Oil palm (Elaeis guineensis) is by far the highest yielding oil crop with mean fresh fruit yield equal to 13 t ha−1 year−1 or to 10 t ha−1 year−1 palm oil under favourable conditions (Esteulle and Perennes, 2007). However, oil palm is sensitive to drought (Bredas and Scuvie, 1960; Maillard et al., 1974; Nouy et al., 1999), and it is thus strongly affected by the increasing frequency of climate anomalies such as El Niño causing drought in south-east Asia. Intra- and inter-annual yield variations are reportedly increasing (Henson, 1999). This observation is difficult to interpret because even the physiological causes of general seasonal variation of yield are largely unknown (Henson, 2006). Annual production is continuous but generally shows marked seasonal peaks which can neither be explained by carbon assimilation nor by phenology alone (Henson, 2006). Overall little is known about the environmental or endogenous control of periodic events in tropical trees (Rivera and Borchert, 2001).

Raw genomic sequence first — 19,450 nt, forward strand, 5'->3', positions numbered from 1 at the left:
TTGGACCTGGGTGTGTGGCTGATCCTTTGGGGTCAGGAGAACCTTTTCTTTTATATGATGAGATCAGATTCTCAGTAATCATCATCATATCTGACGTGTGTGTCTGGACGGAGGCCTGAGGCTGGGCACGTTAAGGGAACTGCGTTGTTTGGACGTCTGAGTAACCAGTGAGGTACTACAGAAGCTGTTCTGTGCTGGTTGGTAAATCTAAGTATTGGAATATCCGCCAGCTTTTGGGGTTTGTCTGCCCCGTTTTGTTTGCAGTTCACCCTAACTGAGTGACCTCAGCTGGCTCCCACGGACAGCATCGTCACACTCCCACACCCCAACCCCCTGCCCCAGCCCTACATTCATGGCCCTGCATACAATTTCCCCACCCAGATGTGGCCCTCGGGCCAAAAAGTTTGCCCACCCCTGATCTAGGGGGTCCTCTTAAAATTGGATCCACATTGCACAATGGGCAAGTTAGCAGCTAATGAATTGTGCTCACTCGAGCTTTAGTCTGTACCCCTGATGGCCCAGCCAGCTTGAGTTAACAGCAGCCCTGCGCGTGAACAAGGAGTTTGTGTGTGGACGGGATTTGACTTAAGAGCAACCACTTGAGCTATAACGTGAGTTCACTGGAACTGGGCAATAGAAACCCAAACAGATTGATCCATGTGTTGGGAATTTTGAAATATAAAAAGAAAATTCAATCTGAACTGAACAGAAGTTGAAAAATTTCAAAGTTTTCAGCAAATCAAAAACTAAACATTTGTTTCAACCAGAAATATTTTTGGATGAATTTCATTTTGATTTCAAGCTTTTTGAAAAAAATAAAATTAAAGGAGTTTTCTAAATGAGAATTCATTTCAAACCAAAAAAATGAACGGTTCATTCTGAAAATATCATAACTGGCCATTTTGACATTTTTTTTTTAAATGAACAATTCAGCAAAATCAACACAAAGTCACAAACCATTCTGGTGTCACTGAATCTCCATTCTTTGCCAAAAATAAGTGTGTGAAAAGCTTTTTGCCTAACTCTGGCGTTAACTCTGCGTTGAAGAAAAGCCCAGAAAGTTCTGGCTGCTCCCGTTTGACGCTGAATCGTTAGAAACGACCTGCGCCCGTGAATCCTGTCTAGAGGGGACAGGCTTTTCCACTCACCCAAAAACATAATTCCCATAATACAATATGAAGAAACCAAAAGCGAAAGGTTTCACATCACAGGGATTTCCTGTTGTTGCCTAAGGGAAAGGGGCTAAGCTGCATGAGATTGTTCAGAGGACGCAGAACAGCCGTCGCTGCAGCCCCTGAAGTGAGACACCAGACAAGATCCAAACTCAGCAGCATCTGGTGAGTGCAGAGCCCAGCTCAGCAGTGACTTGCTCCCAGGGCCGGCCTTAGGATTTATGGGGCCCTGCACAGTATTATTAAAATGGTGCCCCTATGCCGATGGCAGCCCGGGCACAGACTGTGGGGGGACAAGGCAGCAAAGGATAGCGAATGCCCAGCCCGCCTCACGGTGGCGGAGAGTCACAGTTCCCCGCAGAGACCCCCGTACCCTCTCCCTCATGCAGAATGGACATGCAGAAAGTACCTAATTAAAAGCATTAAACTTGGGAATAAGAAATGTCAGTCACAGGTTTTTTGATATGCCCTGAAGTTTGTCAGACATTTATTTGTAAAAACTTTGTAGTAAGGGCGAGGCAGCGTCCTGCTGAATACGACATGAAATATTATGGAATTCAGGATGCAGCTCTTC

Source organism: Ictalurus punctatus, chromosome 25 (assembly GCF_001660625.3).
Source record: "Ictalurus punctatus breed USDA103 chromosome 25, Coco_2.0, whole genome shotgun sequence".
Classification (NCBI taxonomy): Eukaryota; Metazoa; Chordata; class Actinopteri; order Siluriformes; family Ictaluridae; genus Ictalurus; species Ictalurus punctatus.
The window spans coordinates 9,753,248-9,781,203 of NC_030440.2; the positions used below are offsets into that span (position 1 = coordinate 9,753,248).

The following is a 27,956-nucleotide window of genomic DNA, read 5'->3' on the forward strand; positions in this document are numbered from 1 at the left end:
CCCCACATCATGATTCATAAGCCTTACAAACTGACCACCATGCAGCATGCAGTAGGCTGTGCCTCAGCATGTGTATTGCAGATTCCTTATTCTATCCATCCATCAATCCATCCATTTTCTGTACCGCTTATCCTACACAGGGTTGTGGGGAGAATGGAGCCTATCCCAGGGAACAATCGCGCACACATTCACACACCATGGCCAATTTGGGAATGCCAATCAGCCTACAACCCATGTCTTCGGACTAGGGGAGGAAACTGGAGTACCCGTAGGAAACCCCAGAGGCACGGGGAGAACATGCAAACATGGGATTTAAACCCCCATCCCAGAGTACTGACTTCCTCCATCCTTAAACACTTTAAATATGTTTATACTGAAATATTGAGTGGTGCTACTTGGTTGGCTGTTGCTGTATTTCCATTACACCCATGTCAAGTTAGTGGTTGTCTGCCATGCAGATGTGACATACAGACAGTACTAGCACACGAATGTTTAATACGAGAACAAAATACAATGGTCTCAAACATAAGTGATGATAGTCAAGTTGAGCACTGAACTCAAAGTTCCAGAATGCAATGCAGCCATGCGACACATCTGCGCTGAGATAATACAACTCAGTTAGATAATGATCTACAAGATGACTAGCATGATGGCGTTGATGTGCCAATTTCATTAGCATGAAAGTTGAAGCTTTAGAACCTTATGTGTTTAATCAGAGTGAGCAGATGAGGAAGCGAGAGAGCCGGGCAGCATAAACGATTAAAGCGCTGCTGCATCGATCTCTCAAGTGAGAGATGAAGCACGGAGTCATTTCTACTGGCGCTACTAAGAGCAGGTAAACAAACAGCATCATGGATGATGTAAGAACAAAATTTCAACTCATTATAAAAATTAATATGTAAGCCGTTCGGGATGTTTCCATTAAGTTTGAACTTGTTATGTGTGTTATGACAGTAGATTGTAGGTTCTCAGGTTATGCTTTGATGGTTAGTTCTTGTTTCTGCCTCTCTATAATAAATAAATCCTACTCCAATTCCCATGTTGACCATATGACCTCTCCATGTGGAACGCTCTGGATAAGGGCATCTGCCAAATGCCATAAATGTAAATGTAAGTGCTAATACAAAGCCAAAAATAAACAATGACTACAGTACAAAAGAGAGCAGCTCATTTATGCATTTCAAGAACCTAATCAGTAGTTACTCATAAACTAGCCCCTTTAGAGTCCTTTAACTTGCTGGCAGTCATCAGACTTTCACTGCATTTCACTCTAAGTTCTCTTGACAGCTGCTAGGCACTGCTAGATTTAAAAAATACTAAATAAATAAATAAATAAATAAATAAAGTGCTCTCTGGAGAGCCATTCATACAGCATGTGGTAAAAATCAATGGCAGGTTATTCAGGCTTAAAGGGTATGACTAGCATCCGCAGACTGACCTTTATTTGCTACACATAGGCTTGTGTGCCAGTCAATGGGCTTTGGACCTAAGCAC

Oil palm is a perennial, arborescent, monocotyledonous crop. Plants have a single woody stem without secondary growth. A single apical stem meristem produces new phytomers in regular succession consisting of an internode, a leaf and a male or female inflorescence on its axil. The development duration of a phytomer beginning with leaf initiation and ending with maturity of its axillary female inflorescence is around 4 years (Corley, 1977). Vegetative growth and development are continuous and constant under favourable conditions despite strong seasonal variations of reproductive growth (Corley and Tinker, 2003; Henson, 2007). It was therefore suggested that vegetative growth and development of oil palm constitute priority sinks for assimilates (Henson, 2007).